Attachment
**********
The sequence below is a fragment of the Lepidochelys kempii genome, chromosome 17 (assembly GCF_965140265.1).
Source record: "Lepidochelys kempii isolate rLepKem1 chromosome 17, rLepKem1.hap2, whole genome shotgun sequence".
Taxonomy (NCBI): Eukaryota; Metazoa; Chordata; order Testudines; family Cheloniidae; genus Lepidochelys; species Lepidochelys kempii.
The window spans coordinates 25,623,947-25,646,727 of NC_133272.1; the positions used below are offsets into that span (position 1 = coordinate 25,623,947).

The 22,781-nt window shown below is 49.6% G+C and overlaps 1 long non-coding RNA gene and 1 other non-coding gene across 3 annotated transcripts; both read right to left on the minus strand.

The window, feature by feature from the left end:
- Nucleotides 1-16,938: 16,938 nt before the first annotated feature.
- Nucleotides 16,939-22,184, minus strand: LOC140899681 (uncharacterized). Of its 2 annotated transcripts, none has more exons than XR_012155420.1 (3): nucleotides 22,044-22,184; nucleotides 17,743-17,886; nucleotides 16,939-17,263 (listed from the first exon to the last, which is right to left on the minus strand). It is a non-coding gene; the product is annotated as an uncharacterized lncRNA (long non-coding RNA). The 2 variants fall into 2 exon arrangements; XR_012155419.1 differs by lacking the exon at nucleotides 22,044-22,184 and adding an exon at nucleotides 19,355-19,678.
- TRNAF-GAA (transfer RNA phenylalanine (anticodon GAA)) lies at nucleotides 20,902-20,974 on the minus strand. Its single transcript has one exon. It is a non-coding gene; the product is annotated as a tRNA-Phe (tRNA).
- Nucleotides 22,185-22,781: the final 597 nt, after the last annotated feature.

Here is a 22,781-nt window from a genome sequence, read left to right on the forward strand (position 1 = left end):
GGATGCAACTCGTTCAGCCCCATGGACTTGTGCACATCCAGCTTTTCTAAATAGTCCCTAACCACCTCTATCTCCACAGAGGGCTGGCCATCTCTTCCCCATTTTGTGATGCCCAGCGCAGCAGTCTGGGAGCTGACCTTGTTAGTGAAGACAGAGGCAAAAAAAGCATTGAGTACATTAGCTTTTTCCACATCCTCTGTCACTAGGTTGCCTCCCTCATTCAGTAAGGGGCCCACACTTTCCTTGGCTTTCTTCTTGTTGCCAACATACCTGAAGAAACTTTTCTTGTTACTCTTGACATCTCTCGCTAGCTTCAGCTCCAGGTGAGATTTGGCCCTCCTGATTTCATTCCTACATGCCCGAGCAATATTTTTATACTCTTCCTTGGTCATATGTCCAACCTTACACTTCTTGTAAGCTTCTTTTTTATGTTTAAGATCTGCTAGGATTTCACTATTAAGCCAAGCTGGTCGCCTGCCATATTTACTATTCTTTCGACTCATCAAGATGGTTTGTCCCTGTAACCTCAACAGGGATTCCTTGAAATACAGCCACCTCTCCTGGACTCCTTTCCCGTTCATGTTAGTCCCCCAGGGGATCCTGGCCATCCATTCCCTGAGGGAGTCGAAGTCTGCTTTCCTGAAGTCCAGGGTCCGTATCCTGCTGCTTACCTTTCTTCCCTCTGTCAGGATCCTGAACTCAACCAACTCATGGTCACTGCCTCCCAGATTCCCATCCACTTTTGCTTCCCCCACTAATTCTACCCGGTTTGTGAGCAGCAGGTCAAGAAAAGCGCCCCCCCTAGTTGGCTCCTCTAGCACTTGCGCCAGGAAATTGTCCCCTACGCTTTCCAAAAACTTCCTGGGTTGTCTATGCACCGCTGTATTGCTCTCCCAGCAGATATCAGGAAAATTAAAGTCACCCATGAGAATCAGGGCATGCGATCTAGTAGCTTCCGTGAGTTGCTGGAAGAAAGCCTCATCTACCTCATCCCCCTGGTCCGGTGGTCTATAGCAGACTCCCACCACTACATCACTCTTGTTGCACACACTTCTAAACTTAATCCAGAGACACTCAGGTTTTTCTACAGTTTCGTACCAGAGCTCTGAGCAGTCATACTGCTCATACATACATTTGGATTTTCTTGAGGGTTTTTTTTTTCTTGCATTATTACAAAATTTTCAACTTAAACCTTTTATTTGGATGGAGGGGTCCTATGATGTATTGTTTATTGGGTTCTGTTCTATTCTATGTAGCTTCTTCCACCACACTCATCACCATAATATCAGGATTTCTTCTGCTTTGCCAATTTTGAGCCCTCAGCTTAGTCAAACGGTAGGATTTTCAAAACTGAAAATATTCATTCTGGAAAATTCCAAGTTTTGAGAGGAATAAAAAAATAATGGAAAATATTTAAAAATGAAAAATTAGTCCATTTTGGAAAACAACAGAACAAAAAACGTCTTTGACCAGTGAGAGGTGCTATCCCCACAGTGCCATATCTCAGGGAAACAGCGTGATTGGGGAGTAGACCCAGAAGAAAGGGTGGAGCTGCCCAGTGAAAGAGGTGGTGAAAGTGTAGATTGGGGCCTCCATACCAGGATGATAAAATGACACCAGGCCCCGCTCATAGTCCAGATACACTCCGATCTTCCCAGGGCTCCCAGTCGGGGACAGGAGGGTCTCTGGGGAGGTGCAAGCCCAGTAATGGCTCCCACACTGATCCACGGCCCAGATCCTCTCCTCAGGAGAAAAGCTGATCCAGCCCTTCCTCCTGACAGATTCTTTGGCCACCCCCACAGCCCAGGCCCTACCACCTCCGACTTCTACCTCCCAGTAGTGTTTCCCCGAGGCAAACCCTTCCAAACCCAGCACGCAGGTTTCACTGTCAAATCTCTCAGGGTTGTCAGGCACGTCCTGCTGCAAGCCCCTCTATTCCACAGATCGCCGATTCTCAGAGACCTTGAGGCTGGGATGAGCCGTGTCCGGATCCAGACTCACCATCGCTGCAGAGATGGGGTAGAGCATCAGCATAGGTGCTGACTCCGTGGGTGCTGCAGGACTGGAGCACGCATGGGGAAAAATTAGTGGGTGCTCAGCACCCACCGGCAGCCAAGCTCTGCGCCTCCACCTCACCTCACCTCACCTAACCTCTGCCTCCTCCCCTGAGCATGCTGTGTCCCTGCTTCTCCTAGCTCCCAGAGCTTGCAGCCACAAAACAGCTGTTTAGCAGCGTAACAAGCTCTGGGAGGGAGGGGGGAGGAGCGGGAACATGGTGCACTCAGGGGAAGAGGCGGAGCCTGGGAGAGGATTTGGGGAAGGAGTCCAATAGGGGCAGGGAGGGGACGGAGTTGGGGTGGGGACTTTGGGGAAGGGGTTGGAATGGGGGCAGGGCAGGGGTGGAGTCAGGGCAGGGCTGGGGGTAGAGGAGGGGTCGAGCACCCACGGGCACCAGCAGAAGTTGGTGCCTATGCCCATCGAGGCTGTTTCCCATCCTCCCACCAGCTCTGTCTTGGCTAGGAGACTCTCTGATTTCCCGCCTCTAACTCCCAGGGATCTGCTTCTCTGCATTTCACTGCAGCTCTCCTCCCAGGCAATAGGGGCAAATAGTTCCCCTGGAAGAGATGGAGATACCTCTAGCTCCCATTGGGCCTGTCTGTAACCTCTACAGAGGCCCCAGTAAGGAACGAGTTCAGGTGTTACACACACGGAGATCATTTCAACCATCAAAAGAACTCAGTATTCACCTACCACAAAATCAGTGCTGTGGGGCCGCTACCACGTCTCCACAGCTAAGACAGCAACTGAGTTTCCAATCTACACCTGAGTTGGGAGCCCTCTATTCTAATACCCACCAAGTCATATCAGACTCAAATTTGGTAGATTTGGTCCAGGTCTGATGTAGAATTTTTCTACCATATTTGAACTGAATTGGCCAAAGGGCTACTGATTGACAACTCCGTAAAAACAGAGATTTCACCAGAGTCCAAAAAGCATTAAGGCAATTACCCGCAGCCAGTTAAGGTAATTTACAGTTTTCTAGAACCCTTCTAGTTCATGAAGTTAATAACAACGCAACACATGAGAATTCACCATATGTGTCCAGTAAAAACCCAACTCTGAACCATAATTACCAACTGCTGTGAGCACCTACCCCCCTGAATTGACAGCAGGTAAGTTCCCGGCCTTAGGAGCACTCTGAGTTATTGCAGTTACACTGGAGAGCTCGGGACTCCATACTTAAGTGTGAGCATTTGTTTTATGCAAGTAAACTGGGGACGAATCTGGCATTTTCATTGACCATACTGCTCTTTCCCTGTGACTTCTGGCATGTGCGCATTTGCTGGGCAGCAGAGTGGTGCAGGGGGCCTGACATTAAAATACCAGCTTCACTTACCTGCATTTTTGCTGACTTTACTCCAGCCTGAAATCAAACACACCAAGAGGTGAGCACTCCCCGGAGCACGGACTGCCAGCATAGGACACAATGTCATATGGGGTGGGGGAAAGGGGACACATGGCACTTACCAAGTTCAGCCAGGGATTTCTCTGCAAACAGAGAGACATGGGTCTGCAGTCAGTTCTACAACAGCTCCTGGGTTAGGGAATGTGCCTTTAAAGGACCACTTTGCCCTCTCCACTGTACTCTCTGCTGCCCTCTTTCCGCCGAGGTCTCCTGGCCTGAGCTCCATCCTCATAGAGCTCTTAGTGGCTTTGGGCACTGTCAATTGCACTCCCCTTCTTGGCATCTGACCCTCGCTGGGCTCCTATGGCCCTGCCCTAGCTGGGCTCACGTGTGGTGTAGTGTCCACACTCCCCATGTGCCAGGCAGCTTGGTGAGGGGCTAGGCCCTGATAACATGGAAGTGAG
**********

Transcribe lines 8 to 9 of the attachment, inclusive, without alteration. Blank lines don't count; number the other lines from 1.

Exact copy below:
- Nucleotides 16,939-22,184, minus strand: LOC140899681 (uncharacterized). Of its 2 annotated transcripts, none has more exons than XR_012155420.1 (3): nucleotides 22,044-22,184; nucleotides 17,743-17,886; nucleotides 16,939-17,263 (listed from the first exon to the last, which is right to left on the minus strand). It is a non-coding gene; the product is annotated as an uncharacterized lncRNA (long non-coding RNA). The 2 variants fall into 2 exon arrangements; XR_012155419.1 differs by lacking the exon at nucleotides 22,044-22,184 and adding an exon at nucleotides 19,355-19,678.
- TRNAF-GAA (transfer RNA phenylalanine (anticodon GAA)) lies at nucleotides 20,902-20,974 on the minus strand. Its single transcript has one exon. It is a non-coding gene; the product is annotated as a tRNA-Phe (tRNA).